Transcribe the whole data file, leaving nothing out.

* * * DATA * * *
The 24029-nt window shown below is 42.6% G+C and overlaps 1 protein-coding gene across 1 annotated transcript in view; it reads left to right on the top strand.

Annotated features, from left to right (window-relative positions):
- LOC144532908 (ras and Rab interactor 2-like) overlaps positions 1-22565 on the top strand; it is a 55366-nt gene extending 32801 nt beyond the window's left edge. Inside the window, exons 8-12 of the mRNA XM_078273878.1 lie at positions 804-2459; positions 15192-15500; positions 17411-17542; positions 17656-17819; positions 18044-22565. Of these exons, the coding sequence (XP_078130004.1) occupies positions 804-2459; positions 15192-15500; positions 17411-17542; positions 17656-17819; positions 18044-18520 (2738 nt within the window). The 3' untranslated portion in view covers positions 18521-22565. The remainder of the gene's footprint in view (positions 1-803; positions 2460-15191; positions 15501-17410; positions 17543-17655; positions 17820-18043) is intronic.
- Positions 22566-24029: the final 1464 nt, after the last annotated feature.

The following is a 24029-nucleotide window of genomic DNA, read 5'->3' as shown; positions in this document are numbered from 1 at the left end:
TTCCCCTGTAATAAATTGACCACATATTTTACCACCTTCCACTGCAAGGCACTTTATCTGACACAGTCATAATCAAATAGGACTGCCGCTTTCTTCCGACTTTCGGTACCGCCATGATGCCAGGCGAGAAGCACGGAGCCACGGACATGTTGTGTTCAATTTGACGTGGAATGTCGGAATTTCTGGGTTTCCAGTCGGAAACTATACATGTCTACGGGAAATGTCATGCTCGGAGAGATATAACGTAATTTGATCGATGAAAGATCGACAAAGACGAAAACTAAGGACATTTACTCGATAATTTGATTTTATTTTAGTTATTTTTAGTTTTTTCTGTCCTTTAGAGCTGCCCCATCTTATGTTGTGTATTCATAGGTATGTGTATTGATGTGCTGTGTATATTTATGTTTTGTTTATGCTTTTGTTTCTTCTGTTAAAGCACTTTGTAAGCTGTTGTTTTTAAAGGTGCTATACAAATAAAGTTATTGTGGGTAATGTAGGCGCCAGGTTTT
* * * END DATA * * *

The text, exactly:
The 24029-nt window shown below is 42.6% G+C and overlaps 1 protein-coding gene across 1 annotated transcript in view; it reads left to right on the top strand.

Annotated features, from left to right (window-relative positions):
- LOC144532908 (ras and Rab interactor 2-like) overlaps positions 1-22565 on the top strand; it is a 55366-nt gene extending 32801 nt beyond the window's left edge. Inside the window, exons 8-12 of the mRNA XM_078273878.1 lie at positions 804-2459; positions 15192-15500; positions 17411-17542; positions 17656-17819; positions 18044-22565. Of these exons, the coding sequence (XP_078130004.1) occupies positions 804-2459; positions 15192-15500; positions 17411-17542; positions 17656-17819; positions 18044-18520 (2738 nt within the window). The 3' untranslated portion in view covers positions 18521-22565. The remainder of the gene's footprint in view (positions 1-803; positions 2460-15191; positions 15501-17410; positions 17543-17655; positions 17820-18043) is intronic.
- Positions 22566-24029: the final 1464 nt, after the last annotated feature.

The following is a 24029-nucleotide window of genomic DNA, read 5'->3' as shown; positions in this document are numbered from 1 at the left end:
TTCCCCTGTAATAAATTGACCACATATTTTACCACCTTCCACTGCAAGGCACTTTATCTGACACAGTCATAATCAAATAGGACTGCCGCTTTCTTCCGACTTTCGGTACCGCCATGATGCCAGGCGAGAAGCACGGAGCCACGGACATGTTGTGTTCAATTTGACGTGGAATGTCGGAATTTCTGGGTTTCCAGTCGGAAACTATACATGTCTACGGGAAATGTCATGCTCGGAGAGATATAACGTAATTTGATCGATGAAAGATCGACAAAGACGAAAACTAAGGACATTTACTCGATAATTTGATTTTATTTTAGTTATTTTTAGTTTTTTCTGTCCTTTAGAGCTGCCCCATCTTATGTTGTGTATTCATAGGTATGTGTATTGATGTGCTGTGTATATTTATGTTTTGTTTATGCTTTTGTTTCTTCTGTTAAAGCACTTTGTAAGCTGTTGTTTTTAAAGGTGCTATACAAATAAAGTTATTGTGGGTAATGTAGGCGCCAGGTTTT